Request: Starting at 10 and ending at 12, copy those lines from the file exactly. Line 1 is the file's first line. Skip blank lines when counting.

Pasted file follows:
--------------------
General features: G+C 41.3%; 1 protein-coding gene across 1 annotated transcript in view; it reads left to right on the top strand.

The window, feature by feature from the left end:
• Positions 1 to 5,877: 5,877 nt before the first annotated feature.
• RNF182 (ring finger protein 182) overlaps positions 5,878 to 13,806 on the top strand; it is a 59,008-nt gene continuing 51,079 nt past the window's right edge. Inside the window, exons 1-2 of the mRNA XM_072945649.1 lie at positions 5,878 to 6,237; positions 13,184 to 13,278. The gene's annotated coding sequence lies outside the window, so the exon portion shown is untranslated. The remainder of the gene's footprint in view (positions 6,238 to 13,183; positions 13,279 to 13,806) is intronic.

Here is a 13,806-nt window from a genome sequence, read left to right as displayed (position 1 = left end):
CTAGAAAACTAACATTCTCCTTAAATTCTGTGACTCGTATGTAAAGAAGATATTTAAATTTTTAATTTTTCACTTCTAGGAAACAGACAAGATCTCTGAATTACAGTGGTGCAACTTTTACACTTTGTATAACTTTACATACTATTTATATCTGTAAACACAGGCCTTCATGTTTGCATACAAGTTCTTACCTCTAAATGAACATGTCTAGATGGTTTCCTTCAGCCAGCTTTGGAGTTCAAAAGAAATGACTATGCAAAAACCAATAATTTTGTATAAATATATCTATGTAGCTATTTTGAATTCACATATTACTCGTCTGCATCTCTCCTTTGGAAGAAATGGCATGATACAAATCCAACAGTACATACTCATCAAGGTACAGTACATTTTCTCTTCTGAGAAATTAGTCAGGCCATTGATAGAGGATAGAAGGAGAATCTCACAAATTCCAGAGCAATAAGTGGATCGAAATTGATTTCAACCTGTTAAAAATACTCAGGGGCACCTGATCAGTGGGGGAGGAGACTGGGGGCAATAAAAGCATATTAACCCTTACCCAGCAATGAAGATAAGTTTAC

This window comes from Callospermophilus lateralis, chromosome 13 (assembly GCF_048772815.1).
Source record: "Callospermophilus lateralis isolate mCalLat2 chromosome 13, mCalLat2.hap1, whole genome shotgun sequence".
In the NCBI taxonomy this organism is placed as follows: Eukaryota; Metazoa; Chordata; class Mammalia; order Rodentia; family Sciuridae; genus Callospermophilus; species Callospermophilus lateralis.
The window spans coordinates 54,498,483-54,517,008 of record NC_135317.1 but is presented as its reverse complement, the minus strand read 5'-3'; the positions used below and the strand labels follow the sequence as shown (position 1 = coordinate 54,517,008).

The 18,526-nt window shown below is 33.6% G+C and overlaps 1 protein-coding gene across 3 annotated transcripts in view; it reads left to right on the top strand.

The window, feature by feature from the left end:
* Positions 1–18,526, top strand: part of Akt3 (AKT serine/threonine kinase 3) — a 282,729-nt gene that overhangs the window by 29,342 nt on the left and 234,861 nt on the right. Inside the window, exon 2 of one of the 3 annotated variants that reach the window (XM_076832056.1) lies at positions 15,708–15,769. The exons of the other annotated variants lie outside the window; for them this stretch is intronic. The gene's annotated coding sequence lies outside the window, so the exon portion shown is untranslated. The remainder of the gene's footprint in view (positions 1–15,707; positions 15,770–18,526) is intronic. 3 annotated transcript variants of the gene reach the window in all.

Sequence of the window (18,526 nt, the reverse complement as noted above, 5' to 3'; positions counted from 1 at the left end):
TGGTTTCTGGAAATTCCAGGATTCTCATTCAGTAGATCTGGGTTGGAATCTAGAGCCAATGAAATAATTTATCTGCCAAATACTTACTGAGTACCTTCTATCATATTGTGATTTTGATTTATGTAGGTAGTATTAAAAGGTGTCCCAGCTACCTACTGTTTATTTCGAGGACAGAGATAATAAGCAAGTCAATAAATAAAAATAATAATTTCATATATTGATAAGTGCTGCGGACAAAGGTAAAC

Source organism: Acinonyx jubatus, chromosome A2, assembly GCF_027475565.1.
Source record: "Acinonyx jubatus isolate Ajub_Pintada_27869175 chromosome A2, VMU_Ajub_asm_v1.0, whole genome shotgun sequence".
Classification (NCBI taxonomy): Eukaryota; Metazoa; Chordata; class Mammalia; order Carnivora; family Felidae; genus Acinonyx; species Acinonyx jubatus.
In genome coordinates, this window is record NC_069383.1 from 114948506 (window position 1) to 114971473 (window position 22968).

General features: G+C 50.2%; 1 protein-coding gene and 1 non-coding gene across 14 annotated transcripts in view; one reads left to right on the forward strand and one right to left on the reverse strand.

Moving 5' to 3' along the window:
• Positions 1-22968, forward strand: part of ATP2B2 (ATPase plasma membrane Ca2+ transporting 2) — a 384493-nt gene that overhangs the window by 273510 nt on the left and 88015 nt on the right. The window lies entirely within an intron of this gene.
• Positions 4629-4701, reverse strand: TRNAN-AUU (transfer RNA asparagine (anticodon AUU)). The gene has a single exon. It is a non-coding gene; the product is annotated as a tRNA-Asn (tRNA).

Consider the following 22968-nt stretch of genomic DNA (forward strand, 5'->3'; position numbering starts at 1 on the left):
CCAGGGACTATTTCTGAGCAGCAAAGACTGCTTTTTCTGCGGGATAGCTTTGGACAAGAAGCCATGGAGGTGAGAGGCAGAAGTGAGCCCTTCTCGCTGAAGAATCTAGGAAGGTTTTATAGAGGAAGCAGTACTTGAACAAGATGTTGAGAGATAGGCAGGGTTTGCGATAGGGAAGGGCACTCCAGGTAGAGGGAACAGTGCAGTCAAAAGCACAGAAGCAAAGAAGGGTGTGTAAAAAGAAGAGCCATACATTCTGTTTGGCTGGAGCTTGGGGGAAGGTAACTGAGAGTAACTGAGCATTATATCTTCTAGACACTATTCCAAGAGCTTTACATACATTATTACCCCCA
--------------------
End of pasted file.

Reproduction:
The window spans coordinates 54,498,483-54,517,008 of record NC_135317.1 but is presented as its reverse complement, the minus strand read 5'-3'; the positions used below and the strand labels follow the sequence as shown (position 1 = coordinate 54,517,008).

The 18,526-nt window shown below is 33.6% G+C and overlaps 1 protein-coding gene across 3 annotated transcripts in view; it reads left to right on the top strand.

The window, feature by feature from the left end: